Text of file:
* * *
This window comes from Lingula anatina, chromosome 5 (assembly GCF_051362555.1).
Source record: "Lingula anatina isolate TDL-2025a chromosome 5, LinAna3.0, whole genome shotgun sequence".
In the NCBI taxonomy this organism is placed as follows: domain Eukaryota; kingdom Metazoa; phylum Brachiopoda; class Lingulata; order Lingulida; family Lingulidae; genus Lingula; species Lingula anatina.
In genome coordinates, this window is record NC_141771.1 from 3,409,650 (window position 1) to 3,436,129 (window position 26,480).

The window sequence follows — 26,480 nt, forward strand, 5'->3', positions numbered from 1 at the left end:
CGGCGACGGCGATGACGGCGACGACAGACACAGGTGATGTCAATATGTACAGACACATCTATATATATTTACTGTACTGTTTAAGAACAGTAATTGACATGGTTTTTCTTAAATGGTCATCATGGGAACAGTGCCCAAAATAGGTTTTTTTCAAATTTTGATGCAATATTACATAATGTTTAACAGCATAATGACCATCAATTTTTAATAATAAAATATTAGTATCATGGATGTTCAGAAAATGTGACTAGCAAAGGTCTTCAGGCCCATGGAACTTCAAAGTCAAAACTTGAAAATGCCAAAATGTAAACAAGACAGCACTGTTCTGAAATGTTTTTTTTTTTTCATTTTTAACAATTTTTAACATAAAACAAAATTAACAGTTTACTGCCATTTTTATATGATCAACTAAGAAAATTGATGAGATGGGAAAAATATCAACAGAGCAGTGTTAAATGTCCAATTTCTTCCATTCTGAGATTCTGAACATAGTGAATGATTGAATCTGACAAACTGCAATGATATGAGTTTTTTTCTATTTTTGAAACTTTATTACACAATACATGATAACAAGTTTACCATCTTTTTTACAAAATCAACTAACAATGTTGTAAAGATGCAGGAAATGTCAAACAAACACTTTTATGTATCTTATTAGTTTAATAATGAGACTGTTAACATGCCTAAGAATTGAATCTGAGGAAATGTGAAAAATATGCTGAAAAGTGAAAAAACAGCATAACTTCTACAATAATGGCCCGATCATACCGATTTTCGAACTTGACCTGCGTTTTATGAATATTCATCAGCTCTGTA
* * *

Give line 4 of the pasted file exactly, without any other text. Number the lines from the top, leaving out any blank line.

In genome coordinates, this window is record NC_141771.1 from 3,409,650 (window position 1) to 3,436,129 (window position 26,480).